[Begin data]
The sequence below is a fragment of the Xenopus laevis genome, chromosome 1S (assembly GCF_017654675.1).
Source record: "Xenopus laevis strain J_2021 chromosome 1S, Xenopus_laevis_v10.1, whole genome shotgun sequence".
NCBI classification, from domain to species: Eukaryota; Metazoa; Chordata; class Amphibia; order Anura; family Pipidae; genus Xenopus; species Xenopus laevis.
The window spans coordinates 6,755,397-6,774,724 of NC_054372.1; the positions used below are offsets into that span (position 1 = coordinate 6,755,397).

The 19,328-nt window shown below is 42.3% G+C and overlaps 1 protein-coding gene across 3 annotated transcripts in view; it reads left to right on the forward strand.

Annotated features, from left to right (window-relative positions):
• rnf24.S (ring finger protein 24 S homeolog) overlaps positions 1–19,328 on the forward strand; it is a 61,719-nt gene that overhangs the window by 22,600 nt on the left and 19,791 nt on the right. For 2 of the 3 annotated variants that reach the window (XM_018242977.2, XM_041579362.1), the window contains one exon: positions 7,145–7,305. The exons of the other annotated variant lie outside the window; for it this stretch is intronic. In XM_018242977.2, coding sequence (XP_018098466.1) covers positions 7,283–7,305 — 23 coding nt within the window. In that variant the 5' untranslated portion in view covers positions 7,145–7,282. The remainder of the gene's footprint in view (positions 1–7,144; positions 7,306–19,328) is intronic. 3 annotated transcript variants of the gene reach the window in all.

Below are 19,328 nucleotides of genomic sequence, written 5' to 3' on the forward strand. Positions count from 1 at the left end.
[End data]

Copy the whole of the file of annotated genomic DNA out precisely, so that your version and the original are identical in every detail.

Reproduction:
The sequence below is a fragment of the Xenopus laevis genome, chromosome 1S (assembly GCF_017654675.1).
Source record: "Xenopus laevis strain J_2021 chromosome 1S, Xenopus_laevis_v10.1, whole genome shotgun sequence".
NCBI classification, from domain to species: Eukaryota; Metazoa; Chordata; class Amphibia; order Anura; family Pipidae; genus Xenopus; species Xenopus laevis.
The window spans coordinates 6,755,397-6,774,724 of NC_054372.1; the positions used below are offsets into that span (position 1 = coordinate 6,755,397).

The 19,328-nt window shown below is 42.3% G+C and overlaps 1 protein-coding gene across 3 annotated transcripts in view; it reads left to right on the forward strand.

Annotated features, from left to right (window-relative positions):
• rnf24.S (ring finger protein 24 S homeolog) overlaps positions 1–19,328 on the forward strand; it is a 61,719-nt gene that overhangs the window by 22,600 nt on the left and 19,791 nt on the right. For 2 of the 3 annotated variants that reach the window (XM_018242977.2, XM_041579362.1), the window contains one exon: positions 7,145–7,305. The exons of the other annotated variant lie outside the window; for it this stretch is intronic. In XM_018242977.2, coding sequence (XP_018098466.1) covers positions 7,283–7,305 — 23 coding nt within the window. In that variant the 5' untranslated portion in view covers positions 7,145–7,282. The remainder of the gene's footprint in view (positions 1–7,144; positions 7,306–19,328) is intronic. 3 annotated transcript variants of the gene reach the window in all.

Below are 19,328 nucleotides of genomic sequence, written 5' to 3' on the forward strand. Positions count from 1 at the left end.